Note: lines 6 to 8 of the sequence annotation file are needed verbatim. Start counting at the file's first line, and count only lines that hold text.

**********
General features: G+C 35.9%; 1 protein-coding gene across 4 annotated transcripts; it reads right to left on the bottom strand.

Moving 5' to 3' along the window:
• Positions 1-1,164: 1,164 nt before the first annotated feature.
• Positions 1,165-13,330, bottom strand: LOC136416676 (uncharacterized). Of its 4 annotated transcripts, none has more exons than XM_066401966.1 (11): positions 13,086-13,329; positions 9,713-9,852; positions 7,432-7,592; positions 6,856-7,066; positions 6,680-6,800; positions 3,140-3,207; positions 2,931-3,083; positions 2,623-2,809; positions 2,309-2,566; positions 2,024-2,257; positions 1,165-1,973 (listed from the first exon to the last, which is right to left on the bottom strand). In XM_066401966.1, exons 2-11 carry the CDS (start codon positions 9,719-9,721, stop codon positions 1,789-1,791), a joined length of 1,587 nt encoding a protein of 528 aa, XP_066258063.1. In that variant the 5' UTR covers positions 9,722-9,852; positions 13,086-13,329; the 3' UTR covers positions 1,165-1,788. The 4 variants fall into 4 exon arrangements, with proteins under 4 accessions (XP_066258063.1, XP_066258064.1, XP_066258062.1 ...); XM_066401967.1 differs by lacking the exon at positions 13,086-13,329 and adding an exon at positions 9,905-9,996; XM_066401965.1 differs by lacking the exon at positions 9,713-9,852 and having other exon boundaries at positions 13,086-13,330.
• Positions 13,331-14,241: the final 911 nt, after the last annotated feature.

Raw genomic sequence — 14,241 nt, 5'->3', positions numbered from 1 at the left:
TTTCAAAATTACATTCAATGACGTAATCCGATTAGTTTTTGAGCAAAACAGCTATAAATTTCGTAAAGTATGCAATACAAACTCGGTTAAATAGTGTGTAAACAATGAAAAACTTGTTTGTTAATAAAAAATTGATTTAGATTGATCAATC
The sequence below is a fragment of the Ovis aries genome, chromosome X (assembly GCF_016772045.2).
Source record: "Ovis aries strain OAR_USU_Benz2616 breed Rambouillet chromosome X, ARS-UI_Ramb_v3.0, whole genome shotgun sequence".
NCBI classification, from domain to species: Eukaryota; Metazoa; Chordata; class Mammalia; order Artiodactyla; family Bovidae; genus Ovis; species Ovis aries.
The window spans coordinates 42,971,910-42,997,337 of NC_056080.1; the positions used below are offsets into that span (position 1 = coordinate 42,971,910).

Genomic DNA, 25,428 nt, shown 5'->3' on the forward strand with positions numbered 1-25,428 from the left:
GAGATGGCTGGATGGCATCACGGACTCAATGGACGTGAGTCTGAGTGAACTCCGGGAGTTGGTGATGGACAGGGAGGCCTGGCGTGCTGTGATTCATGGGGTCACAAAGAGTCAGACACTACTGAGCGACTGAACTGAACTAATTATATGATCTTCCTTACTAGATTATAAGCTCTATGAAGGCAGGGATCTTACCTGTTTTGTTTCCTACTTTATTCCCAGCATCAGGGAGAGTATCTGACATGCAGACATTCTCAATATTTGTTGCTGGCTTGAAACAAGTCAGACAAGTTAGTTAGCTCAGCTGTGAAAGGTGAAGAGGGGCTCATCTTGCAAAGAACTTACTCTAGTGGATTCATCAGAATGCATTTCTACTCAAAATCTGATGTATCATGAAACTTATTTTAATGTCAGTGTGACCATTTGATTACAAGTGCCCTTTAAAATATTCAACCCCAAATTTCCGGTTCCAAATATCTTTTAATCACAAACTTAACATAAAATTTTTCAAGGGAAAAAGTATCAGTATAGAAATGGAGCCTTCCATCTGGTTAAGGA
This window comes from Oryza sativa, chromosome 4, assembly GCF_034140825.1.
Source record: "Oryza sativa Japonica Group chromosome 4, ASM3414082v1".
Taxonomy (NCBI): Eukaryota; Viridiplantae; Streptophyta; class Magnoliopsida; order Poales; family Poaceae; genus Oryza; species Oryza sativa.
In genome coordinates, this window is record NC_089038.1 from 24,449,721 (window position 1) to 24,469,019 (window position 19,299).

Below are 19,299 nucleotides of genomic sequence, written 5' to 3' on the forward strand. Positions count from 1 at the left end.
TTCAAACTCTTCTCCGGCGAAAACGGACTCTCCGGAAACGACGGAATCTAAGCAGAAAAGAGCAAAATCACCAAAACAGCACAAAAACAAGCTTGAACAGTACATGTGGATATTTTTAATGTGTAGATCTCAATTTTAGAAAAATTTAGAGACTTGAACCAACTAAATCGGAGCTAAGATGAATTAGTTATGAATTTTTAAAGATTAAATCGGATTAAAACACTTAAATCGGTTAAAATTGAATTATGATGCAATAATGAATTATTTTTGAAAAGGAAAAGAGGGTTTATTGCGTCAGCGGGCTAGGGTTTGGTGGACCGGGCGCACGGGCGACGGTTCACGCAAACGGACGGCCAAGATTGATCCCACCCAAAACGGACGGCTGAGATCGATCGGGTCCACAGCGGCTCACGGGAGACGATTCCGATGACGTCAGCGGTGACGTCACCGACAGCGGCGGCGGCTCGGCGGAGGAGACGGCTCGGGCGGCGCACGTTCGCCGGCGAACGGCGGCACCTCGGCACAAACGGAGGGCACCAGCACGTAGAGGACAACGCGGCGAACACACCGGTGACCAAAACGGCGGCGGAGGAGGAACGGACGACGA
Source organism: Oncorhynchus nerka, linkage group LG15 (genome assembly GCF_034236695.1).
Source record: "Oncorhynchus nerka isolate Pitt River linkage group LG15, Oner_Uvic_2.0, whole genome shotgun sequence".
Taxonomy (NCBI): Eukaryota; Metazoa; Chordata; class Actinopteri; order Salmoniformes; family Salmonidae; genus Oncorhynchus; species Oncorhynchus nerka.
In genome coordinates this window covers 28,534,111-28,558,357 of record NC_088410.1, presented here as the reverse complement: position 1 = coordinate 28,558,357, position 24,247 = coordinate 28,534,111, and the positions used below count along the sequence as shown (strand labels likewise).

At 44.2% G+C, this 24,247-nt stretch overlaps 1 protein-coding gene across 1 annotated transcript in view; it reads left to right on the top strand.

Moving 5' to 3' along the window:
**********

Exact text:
Raw genomic sequence — 14,241 nt, 5'->3', positions numbered from 1 at the left:
TTTCAAAATTACATTCAATGACGTAATCCGATTAGTTTTTGAGCAAAACAGCTATAAATTTCGTAAAGTATGCAATACAAACTCGGTTAAATAGTGTGTAAACAATGAAAAACTTGTTTGTTAATAAAAAATTGATTTAGATTGATCAATC
The sequence below is a fragment of the Ovis aries genome, chromosome X (assembly GCF_016772045.2).